So, we know we can make ethanol out from sugarcane, corn (ahem), sorghum, beetroots, beer, milk lactose and today we find out that latte's beloved milk companion, coffee, can be used to produce ethanol. However, instead of latte we'll speak about café con leche.
How is that? Well, a research group paid by Colombia's Federación Nacional de Cafeteros (National Coffee producers Federation, Federcafé) found that coffee grains have enough sugar content to be a source for molasses that can be fermented into ethanol. The study also affirms that coffee has a higher sugar content per bushel than corn, which makes it a clear competitor.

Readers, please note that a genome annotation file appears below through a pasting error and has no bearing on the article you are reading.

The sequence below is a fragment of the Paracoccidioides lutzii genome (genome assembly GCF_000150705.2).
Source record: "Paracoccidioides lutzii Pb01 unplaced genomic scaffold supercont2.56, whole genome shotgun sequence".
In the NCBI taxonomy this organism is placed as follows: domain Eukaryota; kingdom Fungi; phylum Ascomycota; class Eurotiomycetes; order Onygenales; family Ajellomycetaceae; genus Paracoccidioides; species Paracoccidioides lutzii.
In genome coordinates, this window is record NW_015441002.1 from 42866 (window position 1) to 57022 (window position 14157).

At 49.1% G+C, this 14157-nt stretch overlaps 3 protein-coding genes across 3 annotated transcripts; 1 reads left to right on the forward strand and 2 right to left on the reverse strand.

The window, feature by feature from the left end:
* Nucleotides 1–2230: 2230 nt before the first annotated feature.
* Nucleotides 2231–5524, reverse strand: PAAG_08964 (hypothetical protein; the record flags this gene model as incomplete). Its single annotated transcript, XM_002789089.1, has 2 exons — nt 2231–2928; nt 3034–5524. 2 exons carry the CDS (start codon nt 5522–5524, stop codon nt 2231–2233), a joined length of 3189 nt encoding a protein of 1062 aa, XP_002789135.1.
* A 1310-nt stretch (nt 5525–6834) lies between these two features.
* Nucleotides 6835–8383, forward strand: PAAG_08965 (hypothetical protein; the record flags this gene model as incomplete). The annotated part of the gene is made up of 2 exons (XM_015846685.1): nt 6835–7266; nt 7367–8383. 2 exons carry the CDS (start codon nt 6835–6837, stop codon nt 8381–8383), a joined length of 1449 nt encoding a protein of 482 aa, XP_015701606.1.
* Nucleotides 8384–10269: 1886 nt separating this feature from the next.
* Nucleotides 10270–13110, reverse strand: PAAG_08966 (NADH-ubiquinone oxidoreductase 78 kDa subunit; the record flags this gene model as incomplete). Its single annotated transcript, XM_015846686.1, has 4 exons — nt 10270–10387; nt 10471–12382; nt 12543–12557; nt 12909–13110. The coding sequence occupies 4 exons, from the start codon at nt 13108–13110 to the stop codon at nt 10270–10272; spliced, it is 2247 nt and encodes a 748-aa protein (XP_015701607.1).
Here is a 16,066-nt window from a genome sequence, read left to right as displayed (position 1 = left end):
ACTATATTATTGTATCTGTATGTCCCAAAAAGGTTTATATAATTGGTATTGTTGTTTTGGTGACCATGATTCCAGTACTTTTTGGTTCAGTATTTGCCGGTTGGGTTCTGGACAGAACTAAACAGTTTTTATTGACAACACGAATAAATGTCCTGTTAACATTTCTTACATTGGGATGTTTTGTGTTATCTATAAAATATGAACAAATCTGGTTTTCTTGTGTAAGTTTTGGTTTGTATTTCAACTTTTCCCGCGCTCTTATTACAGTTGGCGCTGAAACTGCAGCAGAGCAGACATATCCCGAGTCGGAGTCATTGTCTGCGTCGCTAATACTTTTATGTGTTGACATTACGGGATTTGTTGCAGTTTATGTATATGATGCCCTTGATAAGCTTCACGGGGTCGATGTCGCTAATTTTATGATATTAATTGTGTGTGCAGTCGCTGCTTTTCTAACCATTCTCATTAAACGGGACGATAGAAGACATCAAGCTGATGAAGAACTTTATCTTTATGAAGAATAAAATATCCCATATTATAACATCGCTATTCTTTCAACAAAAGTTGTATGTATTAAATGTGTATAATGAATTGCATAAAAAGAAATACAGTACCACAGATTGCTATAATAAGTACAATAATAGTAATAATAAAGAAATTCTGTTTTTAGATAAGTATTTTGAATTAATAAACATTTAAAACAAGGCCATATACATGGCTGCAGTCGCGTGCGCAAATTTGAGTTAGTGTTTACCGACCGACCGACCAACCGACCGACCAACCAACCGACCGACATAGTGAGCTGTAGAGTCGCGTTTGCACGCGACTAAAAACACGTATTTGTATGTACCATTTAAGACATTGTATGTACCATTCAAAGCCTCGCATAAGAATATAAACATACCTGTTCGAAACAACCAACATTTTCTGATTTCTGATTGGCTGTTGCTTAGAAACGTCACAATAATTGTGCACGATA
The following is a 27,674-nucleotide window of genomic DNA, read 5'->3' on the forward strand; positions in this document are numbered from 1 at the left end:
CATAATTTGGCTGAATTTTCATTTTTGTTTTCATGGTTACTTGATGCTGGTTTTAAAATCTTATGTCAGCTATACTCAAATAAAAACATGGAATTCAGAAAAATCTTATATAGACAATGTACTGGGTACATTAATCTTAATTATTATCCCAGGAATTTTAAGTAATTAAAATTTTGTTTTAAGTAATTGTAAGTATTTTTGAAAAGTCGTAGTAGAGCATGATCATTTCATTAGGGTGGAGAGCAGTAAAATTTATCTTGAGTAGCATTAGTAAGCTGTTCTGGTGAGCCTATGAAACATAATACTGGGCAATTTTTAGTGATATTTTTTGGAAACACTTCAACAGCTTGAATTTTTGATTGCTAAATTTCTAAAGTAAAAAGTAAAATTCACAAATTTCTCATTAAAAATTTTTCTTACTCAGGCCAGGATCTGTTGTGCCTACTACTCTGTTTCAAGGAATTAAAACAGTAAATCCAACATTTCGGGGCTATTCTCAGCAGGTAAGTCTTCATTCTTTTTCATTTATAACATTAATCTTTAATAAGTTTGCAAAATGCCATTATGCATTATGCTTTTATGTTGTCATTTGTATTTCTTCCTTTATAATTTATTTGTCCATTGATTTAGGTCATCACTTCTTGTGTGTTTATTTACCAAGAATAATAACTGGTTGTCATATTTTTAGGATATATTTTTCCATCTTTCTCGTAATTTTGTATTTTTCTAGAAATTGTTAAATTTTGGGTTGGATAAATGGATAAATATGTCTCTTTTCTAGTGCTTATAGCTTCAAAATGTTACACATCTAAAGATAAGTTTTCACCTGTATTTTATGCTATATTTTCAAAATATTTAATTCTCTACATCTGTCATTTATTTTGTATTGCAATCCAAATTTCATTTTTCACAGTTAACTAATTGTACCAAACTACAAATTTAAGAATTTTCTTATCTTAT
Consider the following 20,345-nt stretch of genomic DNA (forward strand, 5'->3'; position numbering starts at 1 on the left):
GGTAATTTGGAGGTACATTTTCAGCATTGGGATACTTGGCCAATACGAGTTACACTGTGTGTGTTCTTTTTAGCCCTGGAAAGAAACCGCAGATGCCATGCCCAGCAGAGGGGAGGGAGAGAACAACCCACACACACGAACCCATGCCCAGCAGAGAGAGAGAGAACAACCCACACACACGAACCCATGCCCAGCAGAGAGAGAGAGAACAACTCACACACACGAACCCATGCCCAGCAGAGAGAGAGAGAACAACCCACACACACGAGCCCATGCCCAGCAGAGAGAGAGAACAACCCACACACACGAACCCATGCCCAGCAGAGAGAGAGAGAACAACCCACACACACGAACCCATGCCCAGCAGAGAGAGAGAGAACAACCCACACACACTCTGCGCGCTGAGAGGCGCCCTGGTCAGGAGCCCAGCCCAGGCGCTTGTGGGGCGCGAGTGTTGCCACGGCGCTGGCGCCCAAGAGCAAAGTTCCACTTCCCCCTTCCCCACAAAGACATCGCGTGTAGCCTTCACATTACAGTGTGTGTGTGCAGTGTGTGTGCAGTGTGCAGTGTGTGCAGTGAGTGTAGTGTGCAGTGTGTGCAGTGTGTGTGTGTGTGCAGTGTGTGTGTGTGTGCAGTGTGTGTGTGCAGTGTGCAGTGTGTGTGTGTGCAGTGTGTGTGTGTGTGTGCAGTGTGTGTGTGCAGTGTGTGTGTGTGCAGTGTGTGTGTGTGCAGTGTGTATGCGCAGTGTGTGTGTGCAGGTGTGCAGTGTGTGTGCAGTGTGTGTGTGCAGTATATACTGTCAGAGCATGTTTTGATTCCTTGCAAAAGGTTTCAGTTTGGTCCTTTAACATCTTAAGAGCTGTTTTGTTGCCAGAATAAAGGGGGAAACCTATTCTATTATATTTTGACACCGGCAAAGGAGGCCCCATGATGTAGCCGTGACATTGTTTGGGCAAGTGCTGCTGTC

Federcafé's Director, Gabriel Silva, announced that the first manufacturing plants will be ready for 2008. Mr. Silva said that "coffee grains are really competitive against corn, even waste can be used as fertilizer".
Our readers already know that Brazil's President Da Silva is visiting Central America to promote the use of ethanol, even giving away the technology for free. Having an additional crop to produce it seems like another opportunity for poorer countries to have less dependence on oil.